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How does Heaney show his interest in Irish farming and his love for nature in "Follower" and "Rookery"?

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Seamus Heaney - Poetry How does Heaney show his interest in Irish farming and his love for nature in "Follower" and "Rookery"? Seamus Justin Heaney is a Northern Irish poet and writer. He was born on April 13 1939. He was from a farming background, like his father Patrick Heaney and his ancestors. Heaney writes about the country and nature. The poem "Follower" shows Heaney's relationship with his father and the dignity of ploughing in rural Ireland. However, "Rookery" concentrates more upon nature. Heaney shows his love for rooks and their behaviour. Heaney starts stanza one of "Follower" by describing his father as the expert ploughman. He uses an excellent simile to show how the farmer has big shoulders and wind fills his shirt like a sail: "My father worked with a horse-plough, His shoulders globed like a full sail strung." ...read more.


In the fifth stanza Heaney explains how he wants to follow in his father's footsteps. He wants to grow up and be a great ploughman like his own father. "I want to grow up and plough" He does not want to keep following in his father's shadow; "All I ever did was follow In his broad shadow round the farm." Finally the sixth stanza. Heaney eventually confesses that he was a nuisance in his early years and over time had grown up to become like his father. "I was a nuisance, tripping, falling, Yapping always," His father now swaps places with his son and it is now his father who is a nuisance, falling, tripping, stumbling behind because he has grown too old to keep up and work. "But today, it is my father who keeps stumbling Behind me, and will not go away." ...read more.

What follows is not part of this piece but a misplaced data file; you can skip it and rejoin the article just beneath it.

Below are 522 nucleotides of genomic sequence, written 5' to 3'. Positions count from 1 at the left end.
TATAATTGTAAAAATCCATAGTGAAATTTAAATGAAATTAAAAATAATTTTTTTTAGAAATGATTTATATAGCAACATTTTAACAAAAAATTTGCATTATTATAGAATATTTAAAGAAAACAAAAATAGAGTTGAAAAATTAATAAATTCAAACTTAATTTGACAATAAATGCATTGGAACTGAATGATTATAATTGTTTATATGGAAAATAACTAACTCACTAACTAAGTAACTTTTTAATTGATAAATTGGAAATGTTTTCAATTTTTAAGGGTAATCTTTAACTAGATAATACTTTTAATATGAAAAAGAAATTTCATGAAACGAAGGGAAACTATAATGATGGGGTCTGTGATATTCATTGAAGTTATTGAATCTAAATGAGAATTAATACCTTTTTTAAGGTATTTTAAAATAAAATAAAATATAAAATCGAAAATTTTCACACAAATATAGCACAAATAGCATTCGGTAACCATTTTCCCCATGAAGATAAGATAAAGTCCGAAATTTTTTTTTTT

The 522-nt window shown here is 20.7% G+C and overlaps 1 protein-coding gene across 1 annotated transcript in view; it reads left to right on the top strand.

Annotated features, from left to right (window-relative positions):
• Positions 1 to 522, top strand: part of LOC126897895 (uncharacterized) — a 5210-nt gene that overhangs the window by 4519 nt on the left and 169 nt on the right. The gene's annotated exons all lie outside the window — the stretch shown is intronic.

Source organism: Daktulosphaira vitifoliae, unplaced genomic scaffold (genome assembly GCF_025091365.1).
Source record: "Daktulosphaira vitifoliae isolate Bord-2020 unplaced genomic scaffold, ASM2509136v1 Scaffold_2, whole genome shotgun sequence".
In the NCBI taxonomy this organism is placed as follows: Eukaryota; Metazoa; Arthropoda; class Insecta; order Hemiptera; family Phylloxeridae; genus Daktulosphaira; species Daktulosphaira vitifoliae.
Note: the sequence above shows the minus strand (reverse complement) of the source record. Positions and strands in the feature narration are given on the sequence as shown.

That means the rooks are squawking and chirping using their throaty noises to communicate with each other as humans do when we talk. "Something's satisfied in the caw." "Who wouldn't come to rest like that?" He feels that the rooks seem happy and content. He humorously compares them to humans. Heaney shows his interest in Irish farming and love for nature in these two poems. He shows his love for farming in the "Follower". He talks about his dad, who is the expert ploughman and how he wants to be just like him in the future and follow in his footsteps. Heaney loves nature. "Rookery" shows that Heaney saw the rooks as more than birds. The poem tells us that he saw the flock of rooks as his friends and something he could relate to. They were friends to keep him company while working on the farm and with his life in general. They seem to be happy and peaceful and have a real sense of purpose in their life together. John Gordon Matt Vinall 13/11/02 GCSE English ...read more.

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